Will employment law be next?

The personal market has so far been more shaken up by the new legislation, with most ABSs playing in areas such as personal injury, where they now account for a third of all turnover. Will employment legal provision be next? Or, for HR, will it be less big bang, more small whimper? New research from the Solicitors Regulation Authority shows just under 80% of ABSs claim to be exploring the employment law space, although this only accounts for about 6% of total market turnover.

“Generally the first movers are in the areas which are more commoditised, like personal injury,” explains Meyrick. “But there’s no reason why those firms offering HR and payroll services won’t come into the market in increasing numbers.”

This potential competition is putting some employment lawyers and law firms on their guard, forcing them to innovate. Jamie Gamble is employment partner at Ward Hadaway, a firm which has been focusing on modernising and diversifying its offering by providing fixed-fee employment packages for SMEs. He believes ABS is both a threat and an opportunity for traditional law firms.

“Employment law is going to be one of the areas that will at some point come under attack by the big brands,” he says. “It’s going to happen and we have to make sure our clients aren’t tempted. This will shake things up. Law firms might think they are offering good customer service, but most aren’t matching the service those brands judge as good. And if big brands come into employment law, they’re not going to get it wrong, it’s going to be slick.”

Stephen Moore, partner and head of employment at law firm Ashfords, is more sceptical about big changes hitting the commercial market. “Liberalisation is already under way, but I don’t think it will have an impact in terms of commercial services,” he says. “Commercial is a different market from personal, and you have to be careful how you approach it. Employment law, despite the Government’s best efforts to make it more straightforward, is a difficult area. Get it wrong and it can be costly.”However, he is clear that law firms, “whether they like it or not”, will have to adapt. “They have to be able to compete with non-law firms,” he adds.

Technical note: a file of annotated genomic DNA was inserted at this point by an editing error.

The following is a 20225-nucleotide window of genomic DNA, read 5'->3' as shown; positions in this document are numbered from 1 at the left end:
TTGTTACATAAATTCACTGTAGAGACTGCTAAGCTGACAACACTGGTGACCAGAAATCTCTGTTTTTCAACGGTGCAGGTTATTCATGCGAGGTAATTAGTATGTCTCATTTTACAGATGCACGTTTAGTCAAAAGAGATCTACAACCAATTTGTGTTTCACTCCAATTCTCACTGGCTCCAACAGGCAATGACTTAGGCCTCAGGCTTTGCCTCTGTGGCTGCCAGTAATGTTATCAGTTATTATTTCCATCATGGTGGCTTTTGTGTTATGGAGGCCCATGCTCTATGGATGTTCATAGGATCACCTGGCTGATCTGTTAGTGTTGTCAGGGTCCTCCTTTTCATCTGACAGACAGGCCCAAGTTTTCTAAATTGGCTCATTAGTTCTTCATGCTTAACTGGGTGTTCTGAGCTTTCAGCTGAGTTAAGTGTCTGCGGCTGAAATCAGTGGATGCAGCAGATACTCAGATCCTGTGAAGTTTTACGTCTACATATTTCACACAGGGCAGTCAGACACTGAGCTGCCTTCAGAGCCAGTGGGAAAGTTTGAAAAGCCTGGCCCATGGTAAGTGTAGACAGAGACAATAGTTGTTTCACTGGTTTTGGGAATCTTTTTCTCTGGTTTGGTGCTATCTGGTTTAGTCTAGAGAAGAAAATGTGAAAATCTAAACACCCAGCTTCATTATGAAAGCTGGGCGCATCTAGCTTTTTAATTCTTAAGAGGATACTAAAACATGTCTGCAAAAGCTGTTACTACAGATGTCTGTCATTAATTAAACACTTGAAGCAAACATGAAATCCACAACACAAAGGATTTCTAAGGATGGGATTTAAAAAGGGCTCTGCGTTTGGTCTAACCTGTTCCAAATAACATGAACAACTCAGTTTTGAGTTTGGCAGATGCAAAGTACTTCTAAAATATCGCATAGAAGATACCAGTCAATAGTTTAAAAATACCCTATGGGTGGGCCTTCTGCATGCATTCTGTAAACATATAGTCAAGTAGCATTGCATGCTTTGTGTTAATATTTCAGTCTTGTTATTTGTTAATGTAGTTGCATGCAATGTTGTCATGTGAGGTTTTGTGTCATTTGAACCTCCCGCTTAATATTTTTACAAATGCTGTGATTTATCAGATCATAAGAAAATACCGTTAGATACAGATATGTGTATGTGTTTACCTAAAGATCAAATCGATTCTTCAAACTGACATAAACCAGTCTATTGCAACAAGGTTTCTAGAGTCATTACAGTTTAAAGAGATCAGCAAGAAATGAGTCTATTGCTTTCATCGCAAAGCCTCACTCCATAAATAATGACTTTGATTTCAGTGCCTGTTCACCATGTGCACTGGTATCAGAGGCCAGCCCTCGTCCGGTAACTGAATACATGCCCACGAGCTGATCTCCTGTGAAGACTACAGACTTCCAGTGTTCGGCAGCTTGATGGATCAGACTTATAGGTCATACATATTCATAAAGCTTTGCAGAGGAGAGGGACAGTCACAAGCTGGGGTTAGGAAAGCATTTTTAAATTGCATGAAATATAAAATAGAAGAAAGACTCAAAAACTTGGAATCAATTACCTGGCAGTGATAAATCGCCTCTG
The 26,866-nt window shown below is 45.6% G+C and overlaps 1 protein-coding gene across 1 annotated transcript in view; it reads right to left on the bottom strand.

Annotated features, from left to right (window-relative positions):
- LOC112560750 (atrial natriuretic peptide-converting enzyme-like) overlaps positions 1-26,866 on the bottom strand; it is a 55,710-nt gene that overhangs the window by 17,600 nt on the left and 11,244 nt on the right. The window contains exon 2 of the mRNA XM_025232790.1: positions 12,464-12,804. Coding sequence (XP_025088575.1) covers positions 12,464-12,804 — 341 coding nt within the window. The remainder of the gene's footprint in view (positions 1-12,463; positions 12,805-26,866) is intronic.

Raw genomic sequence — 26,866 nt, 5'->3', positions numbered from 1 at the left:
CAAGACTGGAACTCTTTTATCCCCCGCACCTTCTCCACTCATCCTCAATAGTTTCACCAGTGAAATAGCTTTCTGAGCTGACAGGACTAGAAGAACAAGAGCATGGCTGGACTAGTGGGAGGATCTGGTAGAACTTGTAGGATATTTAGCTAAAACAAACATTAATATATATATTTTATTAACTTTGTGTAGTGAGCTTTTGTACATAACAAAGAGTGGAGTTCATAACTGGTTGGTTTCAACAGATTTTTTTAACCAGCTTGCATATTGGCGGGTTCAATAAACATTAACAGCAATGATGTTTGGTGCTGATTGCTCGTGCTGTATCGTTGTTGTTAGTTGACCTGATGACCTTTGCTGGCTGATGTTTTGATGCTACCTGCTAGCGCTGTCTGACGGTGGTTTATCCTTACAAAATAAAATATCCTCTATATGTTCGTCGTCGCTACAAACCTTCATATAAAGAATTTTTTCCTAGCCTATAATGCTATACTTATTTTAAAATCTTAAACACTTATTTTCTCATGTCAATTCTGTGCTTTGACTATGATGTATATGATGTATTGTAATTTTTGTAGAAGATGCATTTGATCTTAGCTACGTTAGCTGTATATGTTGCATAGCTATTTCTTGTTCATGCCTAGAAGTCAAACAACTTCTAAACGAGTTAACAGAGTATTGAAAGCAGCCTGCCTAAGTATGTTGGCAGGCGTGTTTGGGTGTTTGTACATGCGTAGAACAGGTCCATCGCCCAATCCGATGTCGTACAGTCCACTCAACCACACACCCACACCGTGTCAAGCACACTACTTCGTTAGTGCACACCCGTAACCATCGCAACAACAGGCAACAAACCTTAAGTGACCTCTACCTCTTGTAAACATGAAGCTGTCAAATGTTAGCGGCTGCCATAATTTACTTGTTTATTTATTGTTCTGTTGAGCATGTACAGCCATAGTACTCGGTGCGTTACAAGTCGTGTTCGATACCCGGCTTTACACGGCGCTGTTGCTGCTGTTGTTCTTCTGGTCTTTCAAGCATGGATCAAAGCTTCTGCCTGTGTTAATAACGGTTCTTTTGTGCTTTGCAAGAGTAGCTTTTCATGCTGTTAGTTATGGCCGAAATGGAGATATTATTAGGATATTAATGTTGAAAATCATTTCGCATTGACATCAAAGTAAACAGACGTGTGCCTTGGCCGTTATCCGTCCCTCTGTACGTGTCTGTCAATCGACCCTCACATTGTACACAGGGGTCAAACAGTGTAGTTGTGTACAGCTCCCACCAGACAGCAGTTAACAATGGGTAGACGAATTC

But whether or not such competitors enter the market, would an HR director seriously consider taking advice from a high-street brand? Sue Swanborough, HRD at General Mills, isn’t so sure. “Would I want to go to a Tesco or a Barclays [for legal services]? Possibly not. But as a smaller business, I might.”

Richard Bolger, HRD UK and Europe at financial technology provider FNZ, is more open to the idea. “I probably would trust a high-street brand,” he says. “Tesco has its own bank, for crying out loud. Looking at it objectively, anyone providing legal services has to be regulated. If set up properly and structured in the right way, I would certainly consider taking a look.”

Innovate to compete

Byrne believes it’s not just about increased competition – the major opportunity is for innovation in pricing and service offering. “This is creating a vehicle to offer legal services in a different way,” he says. “Price it differently, embrace technology, embrace sales and marketing, and place customer needs and that relationship at the heart of the business.”

Of the fixed-price model, Chapman adds: “It’s not rocket science. Fixed pricing leads to behavioural change, as you are aligned with the customer. It’s the kind of model we’ve been offering in two other sectors for the past 30 years. It only looks like innovation and disruption in the legal market, which probably tells you more about the legal market.”